• Claims that the crusaders were mostly disenfranchised second sons disaffected with their lot in life, or that crusaders in general were colonizers intent on acquiring land abroad, are the products of dated and uninformed scholarship. Many crusaders were wealthy first-born sons, and most crusaders expected to be bankrupt by the cost of crusading, and to return home to Europe immediately after. Simply put: one did not improve one’s lot in life by going on crusade; just the opposite. Crusaders believed in the virtues of sacred violence for its own sake (despite and against the long-standing tradition of their savior’s pacifism). Holy war was a penitential act offering the warrior a way to bypass purgatory on his way to heaven. Medieval Christians were anxious about suffering in purgatory, however silly that seems to us.
  • Claims that jihadists are mostly poor and uneducated are PC fantasies. There is no correlation whatsoever between poverty and jihad. No evidence supports the idea that jihadists are unusually maladjusted, poor, or badly schooled. For jihadists, slaying infidels is a fundamental guarantee to paradise. To many Muslims — wealthy as much as poor — that is a psychologically appealing belief.

There hasn’t been a crusade in centuries. The Christian holy wars were foreordained to pass, never having a proper grounding to begin with. They had always cut against the pacifism of the New Testament, and the church knew it. Europe became more globalized and cosmopolitan, and it’s hard to do business with people while slaughtering them. (Capitalism has its faults, but religious war-mongering isn’t one of them; warfare is engaged rather for economic advantage.) In the secular state, crusading seemed archaic to secularists, religiously wrong-headed to religionists, and anti-Christian to Christians.

Jihadists, on the other hand, have remained routinely active since the 7th century, because of beliefs endemic to Islam. But no one likes to admit that for fear of stereotyping Muslims, and Islamic groups like CAIR have made a career of lobbying the movie industry to remove portrayals of jihad. Especially since The Sum of all Fears.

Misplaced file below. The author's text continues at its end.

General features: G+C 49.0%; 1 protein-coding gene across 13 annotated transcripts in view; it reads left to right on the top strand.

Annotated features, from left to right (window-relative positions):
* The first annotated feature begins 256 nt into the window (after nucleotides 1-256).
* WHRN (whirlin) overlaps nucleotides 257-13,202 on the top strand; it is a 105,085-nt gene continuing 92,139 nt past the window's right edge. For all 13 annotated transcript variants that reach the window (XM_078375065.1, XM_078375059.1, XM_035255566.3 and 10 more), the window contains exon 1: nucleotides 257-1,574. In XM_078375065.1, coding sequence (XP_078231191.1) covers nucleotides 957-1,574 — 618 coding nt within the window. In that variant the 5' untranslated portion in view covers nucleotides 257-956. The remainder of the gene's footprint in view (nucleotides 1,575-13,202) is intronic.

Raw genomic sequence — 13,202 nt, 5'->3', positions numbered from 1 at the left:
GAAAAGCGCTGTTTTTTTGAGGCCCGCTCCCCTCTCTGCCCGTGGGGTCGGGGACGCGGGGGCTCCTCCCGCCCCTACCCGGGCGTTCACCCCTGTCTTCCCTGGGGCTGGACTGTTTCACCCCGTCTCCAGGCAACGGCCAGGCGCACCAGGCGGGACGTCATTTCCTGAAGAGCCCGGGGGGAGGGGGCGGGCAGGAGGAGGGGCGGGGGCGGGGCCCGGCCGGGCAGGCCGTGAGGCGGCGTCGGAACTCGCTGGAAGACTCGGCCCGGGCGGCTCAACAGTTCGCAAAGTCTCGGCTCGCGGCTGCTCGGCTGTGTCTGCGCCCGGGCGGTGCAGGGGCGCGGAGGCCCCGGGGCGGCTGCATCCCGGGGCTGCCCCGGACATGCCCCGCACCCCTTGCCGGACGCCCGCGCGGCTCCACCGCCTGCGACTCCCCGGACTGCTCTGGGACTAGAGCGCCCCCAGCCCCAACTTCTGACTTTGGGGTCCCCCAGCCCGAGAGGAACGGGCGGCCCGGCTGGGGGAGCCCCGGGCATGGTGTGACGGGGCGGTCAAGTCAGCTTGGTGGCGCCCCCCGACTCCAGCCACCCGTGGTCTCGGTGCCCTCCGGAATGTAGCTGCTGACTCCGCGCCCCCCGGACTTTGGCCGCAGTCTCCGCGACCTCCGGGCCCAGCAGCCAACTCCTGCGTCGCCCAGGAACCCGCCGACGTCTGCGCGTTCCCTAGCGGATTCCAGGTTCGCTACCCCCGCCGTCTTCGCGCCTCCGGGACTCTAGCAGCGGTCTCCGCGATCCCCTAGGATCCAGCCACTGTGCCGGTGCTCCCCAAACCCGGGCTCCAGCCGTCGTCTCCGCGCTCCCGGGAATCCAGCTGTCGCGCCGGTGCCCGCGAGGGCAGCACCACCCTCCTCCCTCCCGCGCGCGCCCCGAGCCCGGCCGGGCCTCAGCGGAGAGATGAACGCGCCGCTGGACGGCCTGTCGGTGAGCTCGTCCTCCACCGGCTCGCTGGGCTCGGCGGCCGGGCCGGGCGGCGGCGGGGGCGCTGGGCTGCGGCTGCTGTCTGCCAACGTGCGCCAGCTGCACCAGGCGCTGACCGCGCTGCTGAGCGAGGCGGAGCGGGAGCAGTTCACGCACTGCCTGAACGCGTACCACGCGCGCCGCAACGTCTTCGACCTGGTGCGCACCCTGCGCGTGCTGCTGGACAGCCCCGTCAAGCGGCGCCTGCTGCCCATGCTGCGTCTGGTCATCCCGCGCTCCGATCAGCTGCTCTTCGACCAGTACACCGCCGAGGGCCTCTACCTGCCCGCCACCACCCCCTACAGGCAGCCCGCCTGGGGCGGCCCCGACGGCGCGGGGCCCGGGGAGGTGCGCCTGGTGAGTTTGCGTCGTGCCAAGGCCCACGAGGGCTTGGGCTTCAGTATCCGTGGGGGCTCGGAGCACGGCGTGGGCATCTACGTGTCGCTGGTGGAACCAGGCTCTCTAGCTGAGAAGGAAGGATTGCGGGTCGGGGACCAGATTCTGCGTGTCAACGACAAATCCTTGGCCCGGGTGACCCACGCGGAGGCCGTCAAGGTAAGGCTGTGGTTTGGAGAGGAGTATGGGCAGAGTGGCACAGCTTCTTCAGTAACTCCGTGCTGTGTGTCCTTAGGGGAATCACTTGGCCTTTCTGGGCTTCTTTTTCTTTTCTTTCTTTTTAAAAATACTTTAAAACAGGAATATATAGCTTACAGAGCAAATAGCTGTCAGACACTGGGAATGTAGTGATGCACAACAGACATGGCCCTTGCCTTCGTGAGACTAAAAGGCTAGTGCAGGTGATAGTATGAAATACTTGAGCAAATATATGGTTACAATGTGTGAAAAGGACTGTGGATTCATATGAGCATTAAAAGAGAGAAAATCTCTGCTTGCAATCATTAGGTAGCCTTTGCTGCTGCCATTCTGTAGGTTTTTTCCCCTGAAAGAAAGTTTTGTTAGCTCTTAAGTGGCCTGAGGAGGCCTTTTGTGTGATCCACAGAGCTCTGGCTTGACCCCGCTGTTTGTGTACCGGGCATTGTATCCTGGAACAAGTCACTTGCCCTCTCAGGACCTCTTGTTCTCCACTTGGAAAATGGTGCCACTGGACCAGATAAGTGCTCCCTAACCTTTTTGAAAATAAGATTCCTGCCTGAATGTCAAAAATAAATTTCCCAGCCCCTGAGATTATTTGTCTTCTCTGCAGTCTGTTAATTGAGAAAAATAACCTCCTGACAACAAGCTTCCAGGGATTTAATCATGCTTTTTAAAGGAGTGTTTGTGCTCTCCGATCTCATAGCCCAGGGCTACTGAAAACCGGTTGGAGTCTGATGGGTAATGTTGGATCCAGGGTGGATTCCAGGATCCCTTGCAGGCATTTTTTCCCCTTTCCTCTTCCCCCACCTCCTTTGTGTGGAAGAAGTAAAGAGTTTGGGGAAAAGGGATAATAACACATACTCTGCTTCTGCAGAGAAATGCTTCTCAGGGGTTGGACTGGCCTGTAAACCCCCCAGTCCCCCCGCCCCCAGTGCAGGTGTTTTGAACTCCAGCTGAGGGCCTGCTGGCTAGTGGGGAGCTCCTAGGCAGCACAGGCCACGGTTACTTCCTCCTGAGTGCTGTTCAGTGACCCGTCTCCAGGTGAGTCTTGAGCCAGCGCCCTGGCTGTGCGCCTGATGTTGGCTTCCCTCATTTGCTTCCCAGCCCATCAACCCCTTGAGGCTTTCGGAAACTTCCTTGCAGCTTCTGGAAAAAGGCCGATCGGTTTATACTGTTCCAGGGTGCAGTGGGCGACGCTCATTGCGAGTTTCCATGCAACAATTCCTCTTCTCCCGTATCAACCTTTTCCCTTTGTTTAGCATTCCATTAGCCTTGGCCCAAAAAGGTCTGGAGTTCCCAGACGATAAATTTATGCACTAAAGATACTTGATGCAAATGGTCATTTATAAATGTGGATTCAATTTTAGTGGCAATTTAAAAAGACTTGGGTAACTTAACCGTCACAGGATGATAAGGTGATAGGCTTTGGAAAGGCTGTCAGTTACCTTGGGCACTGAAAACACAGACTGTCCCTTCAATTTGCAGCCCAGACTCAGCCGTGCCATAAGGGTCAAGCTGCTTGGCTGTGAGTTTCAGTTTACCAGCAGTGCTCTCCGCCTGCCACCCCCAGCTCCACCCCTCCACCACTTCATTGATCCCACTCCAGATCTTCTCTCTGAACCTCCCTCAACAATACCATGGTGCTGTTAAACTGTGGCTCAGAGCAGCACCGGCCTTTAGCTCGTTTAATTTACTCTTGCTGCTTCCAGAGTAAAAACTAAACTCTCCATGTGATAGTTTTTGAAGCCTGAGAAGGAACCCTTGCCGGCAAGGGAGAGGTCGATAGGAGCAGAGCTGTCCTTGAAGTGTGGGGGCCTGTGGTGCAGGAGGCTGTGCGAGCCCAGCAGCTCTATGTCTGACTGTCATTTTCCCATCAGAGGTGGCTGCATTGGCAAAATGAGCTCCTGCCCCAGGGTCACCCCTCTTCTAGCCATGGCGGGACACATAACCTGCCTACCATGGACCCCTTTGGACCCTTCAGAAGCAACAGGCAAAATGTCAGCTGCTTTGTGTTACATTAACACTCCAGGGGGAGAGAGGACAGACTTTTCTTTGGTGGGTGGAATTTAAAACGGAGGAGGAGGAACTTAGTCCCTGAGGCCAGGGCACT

The Sum of all Woke Fears: Portraying Jihadists in Film

Hollywood bends over backwards for busybody groups like CAIR, the Council on American Islamic Relations. In 2002 the jihadist plot of Tom Clancy’s Sum of All Fears was, absurdly, turned into a neo-Nazi plot under pressure from CAIR. Obviously there are no neo-Nazis running around Europe blowing things up like Islamic jihadists are. The film was made acceptable to Hollywood sensibilities and the Arab lobby, but it was silly and unrealistic. Once you subordinate artistry to politics, you may as well quit your job as a filmmaker (Bob Kruger writes plenty about this). I never read The Sum of all Fears, but my father did, and I remember seeing the film with him, and he couldn’t believe how ridiculously the plot was changed for fears of prejudice. (And my father was a very liberal guy.)

Whether or not Villeneuve has pulled a “Sum of All Fears” in Dune is difficult to predict at this time. For now I’m giving him the benefit of the doubt. For one, he has proven himself to be a damn good filmmaker, uninterested in genuflecting at the woke altar. His masterpiece Blade Runner 2049 pissed off the PC-police for supposedly objectifying women with “porno” images and the hologram character Joi. Commendably he never flinched. I suspect we’re going to get plenty of the jihad in Dune.

But the fact is, I’m just not sure. Even the best director can bend under too much pressure, and Villeneuve has already made one casting choice that I find bewildering: the character of Liet-Kynes, who has been turned into a female, which makes no sense at all (unless you’re just trying to score woke points). Liet-Kynes is the leader of the patriarchal Fremen; making a gender swap with this role is weird to say the least.

Even if Herbert used the term “crusade” as a rare equivalent with “jihad”, it was the latter term that so obviously summed up the spirit of his epic. That’s why he used it. From the desert planet comes the jihad, sweeping across the galaxy, waged by a people whose harsh culture and beliefs mirror those of Islamists. That doesn’t make Dune a signpost to bigotry anymore than a novel like Shogun is.

 

Update, 10/22/21: My fears were justified. The jihad was discarded and the generic “holy war” substituted instead. On top of that, the film is a lackluster affair and underwhelming to say the least.

3 thoughts on “Paul’s Holy War in Dune: Jihad or Crusade?

  1. Must be because I am on mobile that I don’t see it; luckily a lot of your posts have individually distinct names; only rough when I am looking to reference something specific about Doctor Who or Stranger Things